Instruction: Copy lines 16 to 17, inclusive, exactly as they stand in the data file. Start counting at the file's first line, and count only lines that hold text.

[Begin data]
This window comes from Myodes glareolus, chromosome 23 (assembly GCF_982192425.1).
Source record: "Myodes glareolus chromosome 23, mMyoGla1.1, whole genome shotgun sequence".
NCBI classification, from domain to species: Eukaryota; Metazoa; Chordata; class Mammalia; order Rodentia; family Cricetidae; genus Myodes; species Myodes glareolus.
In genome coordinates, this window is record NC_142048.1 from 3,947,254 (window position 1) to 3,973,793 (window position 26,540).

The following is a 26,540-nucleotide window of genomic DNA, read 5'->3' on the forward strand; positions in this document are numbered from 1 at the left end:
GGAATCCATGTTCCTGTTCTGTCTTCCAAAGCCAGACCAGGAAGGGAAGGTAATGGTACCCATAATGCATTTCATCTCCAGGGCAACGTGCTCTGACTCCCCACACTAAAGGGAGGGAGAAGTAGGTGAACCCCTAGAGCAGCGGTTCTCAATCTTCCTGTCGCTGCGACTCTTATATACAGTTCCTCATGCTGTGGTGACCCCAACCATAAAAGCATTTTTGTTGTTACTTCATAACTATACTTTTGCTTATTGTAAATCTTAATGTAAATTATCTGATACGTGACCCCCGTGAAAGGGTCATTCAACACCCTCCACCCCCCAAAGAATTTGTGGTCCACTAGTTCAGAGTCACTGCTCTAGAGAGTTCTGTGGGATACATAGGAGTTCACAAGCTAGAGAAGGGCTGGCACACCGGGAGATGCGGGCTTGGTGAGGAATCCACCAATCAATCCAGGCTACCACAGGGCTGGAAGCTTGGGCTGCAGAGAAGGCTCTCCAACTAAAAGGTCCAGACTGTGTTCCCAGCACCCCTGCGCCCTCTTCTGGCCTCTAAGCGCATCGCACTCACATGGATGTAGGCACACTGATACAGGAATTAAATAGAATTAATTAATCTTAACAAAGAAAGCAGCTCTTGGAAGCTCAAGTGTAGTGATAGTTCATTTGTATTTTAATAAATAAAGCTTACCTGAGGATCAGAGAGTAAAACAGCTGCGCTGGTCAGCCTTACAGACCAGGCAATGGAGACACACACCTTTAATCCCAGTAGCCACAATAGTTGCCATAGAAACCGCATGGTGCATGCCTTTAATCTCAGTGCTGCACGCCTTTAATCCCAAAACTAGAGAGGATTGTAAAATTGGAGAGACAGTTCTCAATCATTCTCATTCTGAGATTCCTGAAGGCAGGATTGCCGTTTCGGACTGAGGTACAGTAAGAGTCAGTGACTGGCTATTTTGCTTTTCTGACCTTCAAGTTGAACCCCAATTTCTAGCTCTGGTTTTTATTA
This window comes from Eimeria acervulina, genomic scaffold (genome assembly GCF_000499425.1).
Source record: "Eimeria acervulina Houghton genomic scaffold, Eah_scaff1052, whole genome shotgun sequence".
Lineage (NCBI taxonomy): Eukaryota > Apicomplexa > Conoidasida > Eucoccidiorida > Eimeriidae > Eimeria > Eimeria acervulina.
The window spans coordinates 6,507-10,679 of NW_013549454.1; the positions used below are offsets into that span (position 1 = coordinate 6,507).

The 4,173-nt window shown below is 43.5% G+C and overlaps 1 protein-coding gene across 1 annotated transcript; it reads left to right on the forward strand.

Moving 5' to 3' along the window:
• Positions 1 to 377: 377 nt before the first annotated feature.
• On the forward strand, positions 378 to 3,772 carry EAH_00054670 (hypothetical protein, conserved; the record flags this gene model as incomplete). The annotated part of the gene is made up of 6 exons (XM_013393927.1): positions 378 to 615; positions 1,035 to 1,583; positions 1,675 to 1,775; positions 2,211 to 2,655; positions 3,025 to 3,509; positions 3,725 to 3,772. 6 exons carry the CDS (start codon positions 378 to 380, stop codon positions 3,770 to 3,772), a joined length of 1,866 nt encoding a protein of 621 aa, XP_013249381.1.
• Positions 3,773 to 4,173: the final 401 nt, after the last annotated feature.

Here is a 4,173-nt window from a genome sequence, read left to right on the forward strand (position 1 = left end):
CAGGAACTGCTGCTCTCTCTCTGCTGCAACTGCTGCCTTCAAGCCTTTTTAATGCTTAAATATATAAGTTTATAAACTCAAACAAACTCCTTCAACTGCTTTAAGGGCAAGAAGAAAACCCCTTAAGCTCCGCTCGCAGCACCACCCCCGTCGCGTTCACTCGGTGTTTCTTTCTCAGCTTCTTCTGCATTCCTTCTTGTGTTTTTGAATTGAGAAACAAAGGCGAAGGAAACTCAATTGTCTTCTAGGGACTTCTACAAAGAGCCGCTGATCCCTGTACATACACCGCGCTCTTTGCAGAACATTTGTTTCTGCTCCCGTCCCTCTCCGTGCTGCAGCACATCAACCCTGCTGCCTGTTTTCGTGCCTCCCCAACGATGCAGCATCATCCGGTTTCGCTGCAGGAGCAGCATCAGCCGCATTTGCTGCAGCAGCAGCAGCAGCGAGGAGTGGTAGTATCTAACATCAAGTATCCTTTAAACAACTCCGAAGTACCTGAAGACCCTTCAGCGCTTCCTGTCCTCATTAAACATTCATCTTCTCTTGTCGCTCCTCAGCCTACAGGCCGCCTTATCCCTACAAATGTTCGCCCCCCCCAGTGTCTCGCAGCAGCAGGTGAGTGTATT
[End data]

Here is a 4,173-nt window from a genome sequence, read left to right on the forward strand (position 1 = left end):
CAGGAACTGCTGCTCTCTCTCTGCTGCAACTGCTGCCTTCAAGCCTTTTTAATGCTTAAATATATAAGTTTATAAACTCAAACAAACTCCTTCAACTGCTTTAAGGGCAAGAAGAAAACCCCTTAAGCTCCGCTCGCAGCACCACCCCCGTCGCGTTCACTCGGTGTTTCTTTCTCAGCTTCTTCTGCATTCCTTCTTGTGTTTTTGAATTGAGAAACAAAGGCGAAGGAAACTCAATTGTCTTCTAGGGACTTCTACAAAGAGCCGCTGATCCCTGTACATACACCGCGCTCTTTGCAGAACATTTGTTTCTGCTCCCGTCCCTCTCCGTGCTGCAGCACATCAACCCTGCTGCCTGTTTTCGTGCCTCCCCAACGATGCAGCATCATCCGGTTTCGCTGCAGGAGCAGCATCAGCCGCATTTGCTGCAGCAGCAGCAGCAGCGAGGAGTGGTAGTATCTAACATCAAGTATCCTTTAAACAACTCCGAAGTACCTGAAGACCCTTCAGCGCTTCCTGTCCTCATTAAACATTCATCTTCTCTTGTCGCTCCTCAGCCTACAGGCCGCCTTATCCCTACAAATGTTCGCCCCCCCCAGTGTCTCGCAGCAGCAGGTGAGTGTATT